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Lydia Maria Child, Letters of Lydia Maria Child (ed. John Greenleaf Whittier, Wendell Phillips, Harriet Winslow Sewall) 155 1 Browse Search
Francis Jackson Garrison, William Lloyd Garrison, 1805-1879; the story of his life told by his children: volume 1 26 2 Browse Search
Thomas Wentworth Higginson, John Greenleaf Whittier 20 4 Browse Search
Edward L. Pierce, Memoir and letters of Charles Sumner: volume 4 19 3 Browse Search
Cambridge History of American Literature: volume 1, Colonial and Revolutionary Literature: Early National Literature: Part I (ed. Trent, William Peterfield, 1862-1939., Erskine, John, 1879-1951., Sherman, Stuart Pratt, 1881-1926., Van Doren, Carl, 1885-1950.) 18 0 Browse Search
Archibald H. Grimke, William Lloyd Garrison the Abolitionist 17 1 Browse Search
Mary Thacher Higginson, Thomas Wentworth Higginson: the story of his life 16 0 Browse Search
Medford Historical Society Papers, Volume 2. 16 0 Browse Search
Edward L. Pierce, Memoir and letters of Charles Sumner: volume 3 15 1 Browse Search
Thomas Wentworth Higginson, Margaret Fuller Ossoli 14 2 Browse Search
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Browsing named entities in The writings of John Greenleaf Whittier, Volume 6. (ed. John Greenleaf Whittier). You can also browse the collection for Lydia Maria Child or search for Lydia Maria Child in all documents.

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The writings of John Greenleaf Whittier, Volume 6. (ed. John Greenleaf Whittier), Personal Sketches and tributes (search)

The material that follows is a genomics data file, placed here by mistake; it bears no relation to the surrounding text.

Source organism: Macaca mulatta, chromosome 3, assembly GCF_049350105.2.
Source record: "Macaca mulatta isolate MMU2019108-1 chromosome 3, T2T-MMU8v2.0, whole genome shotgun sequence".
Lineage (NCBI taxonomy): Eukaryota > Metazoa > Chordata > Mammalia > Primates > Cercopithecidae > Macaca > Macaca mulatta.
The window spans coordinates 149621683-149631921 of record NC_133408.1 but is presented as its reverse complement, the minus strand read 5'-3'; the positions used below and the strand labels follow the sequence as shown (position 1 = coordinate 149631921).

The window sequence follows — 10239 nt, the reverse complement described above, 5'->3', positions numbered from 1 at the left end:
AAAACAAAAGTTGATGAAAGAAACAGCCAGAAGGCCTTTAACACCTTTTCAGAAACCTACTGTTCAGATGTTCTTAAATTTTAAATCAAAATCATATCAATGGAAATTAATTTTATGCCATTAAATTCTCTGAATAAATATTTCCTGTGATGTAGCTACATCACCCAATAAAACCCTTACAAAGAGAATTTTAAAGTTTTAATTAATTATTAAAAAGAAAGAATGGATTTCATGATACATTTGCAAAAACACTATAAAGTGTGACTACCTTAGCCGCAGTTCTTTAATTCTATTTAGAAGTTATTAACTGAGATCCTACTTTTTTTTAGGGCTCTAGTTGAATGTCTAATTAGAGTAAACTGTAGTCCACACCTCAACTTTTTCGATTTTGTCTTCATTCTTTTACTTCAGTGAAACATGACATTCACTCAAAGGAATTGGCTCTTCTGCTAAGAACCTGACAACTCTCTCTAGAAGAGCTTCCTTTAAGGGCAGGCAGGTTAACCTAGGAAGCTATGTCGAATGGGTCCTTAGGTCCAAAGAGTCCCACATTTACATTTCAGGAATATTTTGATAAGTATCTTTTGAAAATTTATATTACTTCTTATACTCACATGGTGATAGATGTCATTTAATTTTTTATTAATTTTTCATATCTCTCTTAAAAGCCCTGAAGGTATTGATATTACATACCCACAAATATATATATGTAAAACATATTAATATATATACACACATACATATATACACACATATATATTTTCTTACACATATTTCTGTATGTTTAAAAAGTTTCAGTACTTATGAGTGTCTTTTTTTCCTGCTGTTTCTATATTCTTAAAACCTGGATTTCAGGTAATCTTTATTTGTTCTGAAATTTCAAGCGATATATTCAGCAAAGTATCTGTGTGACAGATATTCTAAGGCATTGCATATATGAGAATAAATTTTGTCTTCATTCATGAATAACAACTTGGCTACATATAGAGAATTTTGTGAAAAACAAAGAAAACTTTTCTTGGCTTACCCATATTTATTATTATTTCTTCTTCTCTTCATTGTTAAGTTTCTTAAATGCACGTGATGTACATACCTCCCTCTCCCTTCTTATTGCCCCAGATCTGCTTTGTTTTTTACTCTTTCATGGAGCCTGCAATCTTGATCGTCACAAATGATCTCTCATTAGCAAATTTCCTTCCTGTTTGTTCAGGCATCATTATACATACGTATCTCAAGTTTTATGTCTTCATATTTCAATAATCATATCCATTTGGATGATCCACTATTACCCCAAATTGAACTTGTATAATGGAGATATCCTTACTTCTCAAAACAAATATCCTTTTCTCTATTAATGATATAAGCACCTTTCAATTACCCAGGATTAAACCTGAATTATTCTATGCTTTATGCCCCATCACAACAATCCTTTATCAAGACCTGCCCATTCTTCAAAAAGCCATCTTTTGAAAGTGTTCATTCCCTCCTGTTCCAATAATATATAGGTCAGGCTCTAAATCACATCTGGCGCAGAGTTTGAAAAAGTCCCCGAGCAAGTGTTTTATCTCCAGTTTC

artakers, may be blest to the promotion of the righteousness which exalteth a nation. Lydia Maria Child In 1882 a collection of the Letters of Lydia Maria Child was published, for which I wrLydia Maria Child was published, for which I wrote the following sketch, as an introduction:– in presenting to the public this memorial volume, its compilers deemed that a brief biographical introduction was necessary; and as a labor of love I that it is more blessed to give than receive may have done more to mould the character of Lydia Maria Child of maturer years than all the faithful labors of good Dr. Osgood, to whom she and her brotority of the country, said of her, We are not sure that any woman of our country could outrank Mrs. Child. This lady has been long before the public as an author with much success. And she well des. Its numbers were small, and it was everywhere spoken against. It was at this time that Lydia Maria Child startled the country by the publication of her noble Appeal in Behalf of that Class of Ame